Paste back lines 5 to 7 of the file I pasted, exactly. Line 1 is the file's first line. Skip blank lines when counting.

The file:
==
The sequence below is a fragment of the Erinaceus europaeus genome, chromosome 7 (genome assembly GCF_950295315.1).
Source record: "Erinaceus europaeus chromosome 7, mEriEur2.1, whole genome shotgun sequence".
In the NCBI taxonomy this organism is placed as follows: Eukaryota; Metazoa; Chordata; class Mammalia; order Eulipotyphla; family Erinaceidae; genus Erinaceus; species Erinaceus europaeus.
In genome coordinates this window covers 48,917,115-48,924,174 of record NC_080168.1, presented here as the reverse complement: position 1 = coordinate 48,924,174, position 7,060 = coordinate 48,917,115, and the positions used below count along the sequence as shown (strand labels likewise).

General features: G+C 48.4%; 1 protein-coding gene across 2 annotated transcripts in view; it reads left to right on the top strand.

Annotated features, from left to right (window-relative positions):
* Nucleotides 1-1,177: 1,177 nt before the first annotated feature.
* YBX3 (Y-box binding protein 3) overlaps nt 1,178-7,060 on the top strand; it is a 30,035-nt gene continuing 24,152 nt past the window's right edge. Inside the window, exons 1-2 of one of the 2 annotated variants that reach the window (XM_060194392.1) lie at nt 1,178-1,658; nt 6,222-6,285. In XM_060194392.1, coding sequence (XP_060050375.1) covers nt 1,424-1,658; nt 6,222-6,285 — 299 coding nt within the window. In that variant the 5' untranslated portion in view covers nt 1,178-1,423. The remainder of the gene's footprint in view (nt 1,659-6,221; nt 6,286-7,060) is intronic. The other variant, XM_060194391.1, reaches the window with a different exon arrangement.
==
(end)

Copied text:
General features: G+C 48.4%; 1 protein-coding gene across 2 annotated transcripts in view; it reads left to right on the top strand.

Annotated features, from left to right (window-relative positions):
* Nucleotides 1-1,177: 1,177 nt before the first annotated feature.